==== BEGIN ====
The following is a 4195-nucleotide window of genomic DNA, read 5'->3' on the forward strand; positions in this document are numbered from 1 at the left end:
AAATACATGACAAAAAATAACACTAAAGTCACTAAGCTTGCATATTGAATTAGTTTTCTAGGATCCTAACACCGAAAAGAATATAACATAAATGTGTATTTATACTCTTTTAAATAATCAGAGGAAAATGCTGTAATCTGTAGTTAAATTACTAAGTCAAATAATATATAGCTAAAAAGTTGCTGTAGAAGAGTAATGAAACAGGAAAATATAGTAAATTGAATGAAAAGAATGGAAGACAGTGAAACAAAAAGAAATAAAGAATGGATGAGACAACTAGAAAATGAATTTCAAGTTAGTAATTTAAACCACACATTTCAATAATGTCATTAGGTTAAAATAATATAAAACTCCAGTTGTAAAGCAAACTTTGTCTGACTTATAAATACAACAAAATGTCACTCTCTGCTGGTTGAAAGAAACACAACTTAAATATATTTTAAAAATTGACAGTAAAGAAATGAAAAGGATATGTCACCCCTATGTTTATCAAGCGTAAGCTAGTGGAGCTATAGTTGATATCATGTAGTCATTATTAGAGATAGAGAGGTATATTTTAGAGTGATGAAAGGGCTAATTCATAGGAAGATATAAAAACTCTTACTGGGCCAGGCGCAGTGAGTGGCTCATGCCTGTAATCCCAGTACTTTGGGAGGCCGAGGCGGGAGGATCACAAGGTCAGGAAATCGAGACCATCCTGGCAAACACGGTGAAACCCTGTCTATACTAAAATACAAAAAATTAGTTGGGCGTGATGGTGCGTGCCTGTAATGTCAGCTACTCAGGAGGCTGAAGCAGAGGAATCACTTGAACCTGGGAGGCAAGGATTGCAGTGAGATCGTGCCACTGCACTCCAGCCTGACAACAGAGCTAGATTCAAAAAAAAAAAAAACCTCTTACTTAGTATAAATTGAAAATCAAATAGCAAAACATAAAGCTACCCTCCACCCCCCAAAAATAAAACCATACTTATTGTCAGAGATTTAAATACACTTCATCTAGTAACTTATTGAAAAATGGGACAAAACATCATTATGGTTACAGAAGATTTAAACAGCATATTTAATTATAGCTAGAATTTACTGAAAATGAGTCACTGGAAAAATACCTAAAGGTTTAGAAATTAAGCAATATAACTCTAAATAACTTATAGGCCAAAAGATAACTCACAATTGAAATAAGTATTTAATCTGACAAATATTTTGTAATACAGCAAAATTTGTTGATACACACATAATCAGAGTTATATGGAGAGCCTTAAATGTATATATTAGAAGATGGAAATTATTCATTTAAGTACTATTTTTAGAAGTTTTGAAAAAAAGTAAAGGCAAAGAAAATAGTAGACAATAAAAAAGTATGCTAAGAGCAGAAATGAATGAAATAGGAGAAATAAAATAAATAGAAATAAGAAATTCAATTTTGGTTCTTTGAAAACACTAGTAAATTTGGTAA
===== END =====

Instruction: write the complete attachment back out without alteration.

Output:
The following is a 4195-nucleotide window of genomic DNA, read 5'->3' on the forward strand; positions in this document are numbered from 1 at the left end:
AAATACATGACAAAAAATAACACTAAAGTCACTAAGCTTGCATATTGAATTAGTTTTCTAGGATCCTAACACCGAAAAGAATATAACATAAATGTGTATTTATACTCTTTTAAATAATCAGAGGAAAATGCTGTAATCTGTAGTTAAATTACTAAGTCAAATAATATATAGCTAAAAAGTTGCTGTAGAAGAGTAATGAAACAGGAAAATATAGTAAATTGAATGAAAAGAATGGAAGACAGTGAAACAAAAAGAAATAAAGAATGGATGAGACAACTAGAAAATGAATTTCAAGTTAGTAATTTAAACCACACATTTCAATAATGTCATTAGGTTAAAATAATATAAAACTCCAGTTGTAAAGCAAACTTTGTCTGACTTATAAATACAACAAAATGTCACTCTCTGCTGGTTGAAAGAAACACAACTTAAATATATTTTAAAAATTGACAGTAAAGAAATGAAAAGGATATGTCACCCCTATGTTTATCAAGCGTAAGCTAGTGGAGCTATAGTTGATATCATGTAGTCATTATTAGAGATAGAGAGGTATATTTTAGAGTGATGAAAGGGCTAATTCATAGGAAGATATAAAAACTCTTACTGGGCCAGGCGCAGTGAGTGGCTCATGCCTGTAATCCCAGTACTTTGGGAGGCCGAGGCGGGAGGATCACAAGGTCAGGAAATCGAGACCATCCTGGCAAACACGGTGAAACCCTGTCTATACTAAAATACAAAAAATTAGTTGGGCGTGATGGTGCGTGCCTGTAATGTCAGCTACTCAGGAGGCTGAAGCAGAGGAATCACTTGAACCTGGGAGGCAAGGATTGCAGTGAGATCGTGCCACTGCACTCCAGCCTGACAACAGAGCTAGATTCAAAAAAAAAAAAAACCTCTTACTTAGTATAAATTGAAAATCAAATAGCAAAACATAAAGCTACCCTCCACCCCCCAAAAATAAAACCATACTTATTGTCAGAGATTTAAATACACTTCATCTAGTAACTTATTGAAAAATGGGACAAAACATCATTATGGTTACAGAAGATTTAAACAGCATATTTAATTATAGCTAGAATTTACTGAAAATGAGTCACTGGAAAAATACCTAAAGGTTTAGAAATTAAGCAATATAACTCTAAATAACTTATAGGCCAAAAGATAACTCACAATTGAAATAAGTATTTAATCTGACAAATATTTTGTAATACAGCAAAATTTGTTGATACACACATAATCAGAGTTATATGGAGAGCCTTAAATGTATATATTAGAAGATGGAAATTATTCATTTAAGTACTATTTTTAGAAGTTTTGAAAAAAAGTAAAGGCAAAGAAAATAGTAGACAATAAAAAAGTATGCTAAGAGCAGAAATGAATGAAATAGGAGAAATAAAATAAATAGAAATAAGAAATTCAATTTTGGTTCTTTGAAAACACTAGTAAATTTGGTAA